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U.S. 'Appalled' By Deadly Airstrike Outside U.N. School In Gaza

An Israeli airstrike outside a U.N.-run school in Gaza killed at least 10 people Sunday, Palestinian health officials say. The attack came as Israel declares that a soldier believed to have been captured had actually died in battle.

Update at 7:35 p.m. ET: U.S. And U.N. Condemn Attack

The attack at the school "is a moral outrage and a criminal act," U.N. Secretary-General Ban Ki-moon said Sunday. He released a strongly worded statement saying the airstrike was "yet another gross violation of international humanitarian law."

Both the U.N. and the U.S. are calling for an investigation into the attack, as they also urged both sides to take more precautions to keep civilians safe.

"The United States is appalled by today's disgraceful shelling outside an UNRWA school in Rafah sheltering some 3,000 displaced persons," State Department spokeswoman Jen Psaki said. Noting that the school's coordinates for U.N. facilities in Gaza "have been repeatedly communicated to the Israeli Defense Forces," Psaki said that "Israel must do more to meet its own standards and avoid civilian casualties."

Our original post continues:

Despite signs Saturday that Israel might soon scale back its 27-day military offensive, the fighting continued Sunday, with Israel's defense forces saying they've launched more than 60 airstrikes today; officials also said 108 rockets and mortar shells had been fired at their country from Gaza, Haaretz reports (figures updated at 4:50 p.m. ET).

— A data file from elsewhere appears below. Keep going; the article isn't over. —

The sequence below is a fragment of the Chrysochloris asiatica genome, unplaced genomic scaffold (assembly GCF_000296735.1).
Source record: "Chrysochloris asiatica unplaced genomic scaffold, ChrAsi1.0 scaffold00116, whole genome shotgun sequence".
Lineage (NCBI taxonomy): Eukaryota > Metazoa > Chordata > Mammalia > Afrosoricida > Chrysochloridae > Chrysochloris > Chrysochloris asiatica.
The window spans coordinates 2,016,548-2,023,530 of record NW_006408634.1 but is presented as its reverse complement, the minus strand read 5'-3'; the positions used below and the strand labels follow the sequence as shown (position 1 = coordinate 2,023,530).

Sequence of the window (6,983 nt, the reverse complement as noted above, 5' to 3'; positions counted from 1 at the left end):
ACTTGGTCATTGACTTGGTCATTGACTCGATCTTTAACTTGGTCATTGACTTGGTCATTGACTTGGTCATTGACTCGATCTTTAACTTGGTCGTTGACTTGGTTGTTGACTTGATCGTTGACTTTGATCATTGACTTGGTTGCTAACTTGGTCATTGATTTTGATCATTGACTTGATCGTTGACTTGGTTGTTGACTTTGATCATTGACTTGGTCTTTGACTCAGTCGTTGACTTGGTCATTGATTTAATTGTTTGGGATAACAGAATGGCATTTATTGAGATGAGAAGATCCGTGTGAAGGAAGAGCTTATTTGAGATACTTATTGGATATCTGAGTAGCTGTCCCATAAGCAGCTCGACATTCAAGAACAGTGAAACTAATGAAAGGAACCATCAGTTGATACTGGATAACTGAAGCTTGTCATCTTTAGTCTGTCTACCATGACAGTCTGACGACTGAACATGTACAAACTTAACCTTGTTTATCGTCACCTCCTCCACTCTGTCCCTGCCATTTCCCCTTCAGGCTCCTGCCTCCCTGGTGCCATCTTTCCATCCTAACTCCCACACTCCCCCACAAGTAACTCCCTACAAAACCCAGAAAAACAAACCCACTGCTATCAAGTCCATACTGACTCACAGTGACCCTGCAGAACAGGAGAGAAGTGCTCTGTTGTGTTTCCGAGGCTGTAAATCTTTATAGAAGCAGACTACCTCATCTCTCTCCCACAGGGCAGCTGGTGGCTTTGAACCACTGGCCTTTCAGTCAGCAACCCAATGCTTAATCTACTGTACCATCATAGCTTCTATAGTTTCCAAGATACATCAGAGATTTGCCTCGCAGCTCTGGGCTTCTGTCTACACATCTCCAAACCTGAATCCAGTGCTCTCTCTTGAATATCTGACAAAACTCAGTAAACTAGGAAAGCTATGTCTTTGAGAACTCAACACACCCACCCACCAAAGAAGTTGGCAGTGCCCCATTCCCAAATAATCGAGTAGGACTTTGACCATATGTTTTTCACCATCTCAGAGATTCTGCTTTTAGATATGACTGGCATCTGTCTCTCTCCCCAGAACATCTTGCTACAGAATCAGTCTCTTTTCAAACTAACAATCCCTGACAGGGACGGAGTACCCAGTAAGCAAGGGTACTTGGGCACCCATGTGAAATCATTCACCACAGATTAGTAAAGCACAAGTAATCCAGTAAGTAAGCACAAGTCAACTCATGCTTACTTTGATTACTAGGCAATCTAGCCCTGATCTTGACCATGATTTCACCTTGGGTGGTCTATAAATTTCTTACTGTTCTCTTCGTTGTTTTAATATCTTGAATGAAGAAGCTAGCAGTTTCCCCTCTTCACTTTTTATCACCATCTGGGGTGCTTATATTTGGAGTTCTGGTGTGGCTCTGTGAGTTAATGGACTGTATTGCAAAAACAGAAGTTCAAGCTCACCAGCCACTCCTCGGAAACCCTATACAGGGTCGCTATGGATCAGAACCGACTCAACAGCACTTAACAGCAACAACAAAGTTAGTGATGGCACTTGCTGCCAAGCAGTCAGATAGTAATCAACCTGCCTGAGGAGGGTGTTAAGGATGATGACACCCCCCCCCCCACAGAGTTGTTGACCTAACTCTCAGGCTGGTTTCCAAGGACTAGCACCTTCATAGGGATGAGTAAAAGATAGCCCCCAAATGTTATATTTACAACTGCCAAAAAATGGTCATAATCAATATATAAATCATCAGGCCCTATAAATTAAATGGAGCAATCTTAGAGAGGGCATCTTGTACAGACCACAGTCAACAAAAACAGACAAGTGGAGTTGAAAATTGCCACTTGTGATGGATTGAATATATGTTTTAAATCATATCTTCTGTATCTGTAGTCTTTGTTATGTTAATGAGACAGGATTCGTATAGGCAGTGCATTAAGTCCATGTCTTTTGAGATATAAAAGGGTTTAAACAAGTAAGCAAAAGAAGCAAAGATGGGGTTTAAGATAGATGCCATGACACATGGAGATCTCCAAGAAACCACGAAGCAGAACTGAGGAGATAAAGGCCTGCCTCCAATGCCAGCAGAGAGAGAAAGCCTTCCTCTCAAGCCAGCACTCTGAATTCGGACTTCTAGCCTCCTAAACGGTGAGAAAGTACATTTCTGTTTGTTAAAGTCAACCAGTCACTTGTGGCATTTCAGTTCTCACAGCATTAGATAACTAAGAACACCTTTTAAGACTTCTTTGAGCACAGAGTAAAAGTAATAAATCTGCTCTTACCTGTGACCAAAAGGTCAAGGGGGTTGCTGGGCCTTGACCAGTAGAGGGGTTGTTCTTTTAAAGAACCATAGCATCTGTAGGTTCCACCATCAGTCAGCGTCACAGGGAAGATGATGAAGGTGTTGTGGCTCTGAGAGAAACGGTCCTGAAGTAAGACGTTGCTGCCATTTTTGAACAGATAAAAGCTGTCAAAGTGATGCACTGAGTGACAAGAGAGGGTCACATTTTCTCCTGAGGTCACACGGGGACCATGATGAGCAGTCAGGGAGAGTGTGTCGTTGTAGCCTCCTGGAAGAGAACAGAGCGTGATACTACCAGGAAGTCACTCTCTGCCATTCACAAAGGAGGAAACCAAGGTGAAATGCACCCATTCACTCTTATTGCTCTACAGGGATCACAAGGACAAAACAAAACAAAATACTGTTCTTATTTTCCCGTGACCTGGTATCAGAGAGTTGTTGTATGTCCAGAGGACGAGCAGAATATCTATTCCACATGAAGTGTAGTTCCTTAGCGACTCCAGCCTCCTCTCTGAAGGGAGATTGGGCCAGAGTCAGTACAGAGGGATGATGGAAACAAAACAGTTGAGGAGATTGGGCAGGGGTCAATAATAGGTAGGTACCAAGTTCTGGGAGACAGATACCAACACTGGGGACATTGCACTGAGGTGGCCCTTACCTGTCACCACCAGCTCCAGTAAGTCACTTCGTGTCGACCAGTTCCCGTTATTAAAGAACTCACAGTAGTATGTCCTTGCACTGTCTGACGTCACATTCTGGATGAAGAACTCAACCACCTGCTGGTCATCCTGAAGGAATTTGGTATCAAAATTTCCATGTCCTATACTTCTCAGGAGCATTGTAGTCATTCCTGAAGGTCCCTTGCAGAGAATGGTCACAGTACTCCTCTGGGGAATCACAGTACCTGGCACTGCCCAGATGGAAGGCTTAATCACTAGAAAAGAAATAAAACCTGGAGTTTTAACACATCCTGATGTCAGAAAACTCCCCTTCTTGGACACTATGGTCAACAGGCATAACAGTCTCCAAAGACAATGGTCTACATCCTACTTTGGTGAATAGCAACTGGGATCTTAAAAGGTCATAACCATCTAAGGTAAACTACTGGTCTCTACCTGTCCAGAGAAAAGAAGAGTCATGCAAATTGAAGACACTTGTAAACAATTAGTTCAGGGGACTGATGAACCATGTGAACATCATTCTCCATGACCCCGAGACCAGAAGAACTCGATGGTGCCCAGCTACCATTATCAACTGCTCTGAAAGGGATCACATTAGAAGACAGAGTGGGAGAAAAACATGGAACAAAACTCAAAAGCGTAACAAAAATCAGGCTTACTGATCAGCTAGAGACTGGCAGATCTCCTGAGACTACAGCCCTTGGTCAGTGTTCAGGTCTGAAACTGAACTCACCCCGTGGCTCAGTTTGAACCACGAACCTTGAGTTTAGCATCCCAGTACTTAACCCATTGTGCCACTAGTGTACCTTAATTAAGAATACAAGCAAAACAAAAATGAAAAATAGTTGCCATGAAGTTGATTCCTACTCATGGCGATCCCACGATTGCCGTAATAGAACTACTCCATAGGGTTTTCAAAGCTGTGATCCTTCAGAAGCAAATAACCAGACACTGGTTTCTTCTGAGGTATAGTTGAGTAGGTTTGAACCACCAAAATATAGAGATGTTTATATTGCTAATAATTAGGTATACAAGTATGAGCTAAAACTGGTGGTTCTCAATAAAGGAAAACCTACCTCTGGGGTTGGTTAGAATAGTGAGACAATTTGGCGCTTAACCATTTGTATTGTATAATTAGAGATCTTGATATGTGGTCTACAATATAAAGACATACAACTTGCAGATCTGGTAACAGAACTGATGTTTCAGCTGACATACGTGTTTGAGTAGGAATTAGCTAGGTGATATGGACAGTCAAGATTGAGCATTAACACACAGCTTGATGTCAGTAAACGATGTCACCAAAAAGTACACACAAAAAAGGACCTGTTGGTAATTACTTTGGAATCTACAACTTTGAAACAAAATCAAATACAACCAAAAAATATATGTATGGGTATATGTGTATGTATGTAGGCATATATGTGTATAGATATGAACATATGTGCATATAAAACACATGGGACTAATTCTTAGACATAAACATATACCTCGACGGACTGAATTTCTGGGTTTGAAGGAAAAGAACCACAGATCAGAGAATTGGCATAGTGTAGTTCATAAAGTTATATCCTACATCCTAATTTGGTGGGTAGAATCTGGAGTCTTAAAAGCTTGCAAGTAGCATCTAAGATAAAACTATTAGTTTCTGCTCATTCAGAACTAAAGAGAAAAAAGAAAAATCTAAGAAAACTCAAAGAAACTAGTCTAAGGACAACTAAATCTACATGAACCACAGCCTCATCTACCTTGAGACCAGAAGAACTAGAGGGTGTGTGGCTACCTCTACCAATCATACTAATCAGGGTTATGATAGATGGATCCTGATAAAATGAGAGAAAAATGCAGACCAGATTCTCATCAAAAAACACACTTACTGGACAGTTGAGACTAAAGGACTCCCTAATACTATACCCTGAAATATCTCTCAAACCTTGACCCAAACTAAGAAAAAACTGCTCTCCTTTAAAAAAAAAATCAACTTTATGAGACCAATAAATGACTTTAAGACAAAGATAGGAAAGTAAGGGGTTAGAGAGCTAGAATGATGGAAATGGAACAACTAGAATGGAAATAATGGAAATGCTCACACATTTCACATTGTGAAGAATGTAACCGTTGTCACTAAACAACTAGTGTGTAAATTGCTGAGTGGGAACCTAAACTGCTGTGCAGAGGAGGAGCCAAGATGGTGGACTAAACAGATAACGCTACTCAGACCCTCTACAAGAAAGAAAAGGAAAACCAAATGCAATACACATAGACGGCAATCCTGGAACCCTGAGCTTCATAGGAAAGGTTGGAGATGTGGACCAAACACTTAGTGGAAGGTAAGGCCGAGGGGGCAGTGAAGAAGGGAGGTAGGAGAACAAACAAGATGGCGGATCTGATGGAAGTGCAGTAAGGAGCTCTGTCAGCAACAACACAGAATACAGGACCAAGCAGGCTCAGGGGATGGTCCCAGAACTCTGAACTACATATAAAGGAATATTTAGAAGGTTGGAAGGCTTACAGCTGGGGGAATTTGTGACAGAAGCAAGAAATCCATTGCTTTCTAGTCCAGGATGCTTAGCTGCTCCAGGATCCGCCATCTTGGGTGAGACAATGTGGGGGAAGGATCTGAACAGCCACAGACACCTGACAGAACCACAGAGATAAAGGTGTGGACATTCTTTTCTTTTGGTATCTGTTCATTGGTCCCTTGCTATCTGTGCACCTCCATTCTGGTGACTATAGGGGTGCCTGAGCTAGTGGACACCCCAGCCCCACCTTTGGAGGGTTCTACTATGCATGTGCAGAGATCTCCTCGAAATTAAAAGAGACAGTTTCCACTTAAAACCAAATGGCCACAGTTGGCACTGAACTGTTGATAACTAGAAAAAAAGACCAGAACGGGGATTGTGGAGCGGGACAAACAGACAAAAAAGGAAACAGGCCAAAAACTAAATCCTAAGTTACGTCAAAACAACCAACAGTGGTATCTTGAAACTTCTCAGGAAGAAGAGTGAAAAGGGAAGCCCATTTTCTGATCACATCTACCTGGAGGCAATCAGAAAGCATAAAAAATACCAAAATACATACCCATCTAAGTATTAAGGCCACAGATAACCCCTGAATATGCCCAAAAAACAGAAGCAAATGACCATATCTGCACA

Citing initial reports, the strike near the U.N. school in Rafah may have been targeting someone who was riding a motorcycle, NPR's Emily Harris says — "and the hit happened just as the motorbike passed the gates of the school."

She adds that the Israeli military says it's investigating the incident, which is the third deadly attack in or near schools sheltering people who have left their homes seeking safety in Gaza.

What you need to know about the Gaza conflict today:

-- The Soldier

Israel says Lt. Hadar Goldin, who had been widely reported as having been captured by Hamas militants Friday, died in the fighting that led to his disappearance. His family was informed late last night; his funeral will be held Sunday afternoon.

-- The Human Cost

The latest updates on the fighting's toll list 1,803 people killed (updated at 4:50 p.m. ET) and more than 9,000 wounded in Gaza, the Palestinian health ministry says. Israel says 64 of its soldiers and three civilians have died in the violence.

-- The Tunnels

Calling the destruction of Hamas' network of tunnels a chief goal of the current offensive, Prime Minister Benjamin Netanyahu said Saturday that Israel has nearly completed destroying them. He said the military would "regroup" when that task is complete.

-- Peace Talks

Representatives from Hamas have arrived in Cairo for talks about a possible cease-fire, joining Egyptian negotiators and envoys from the U.S. and U.N, Agence France-Presse reports. Israel said it wouldn't send a delegation to the talks, citing Hamas' breech of a planned three-day truce Friday after just two hours.

-- The Duration

At 27 days, the fighting between Israel and Hamas is now longer than the other two conflicts that have erupted since Hamas took control of the Gaza Strip in the summer of 2007.

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Bill Chappell is a writer and editor on the News Desk in the heart of NPR's newsroom in Washington, D.C.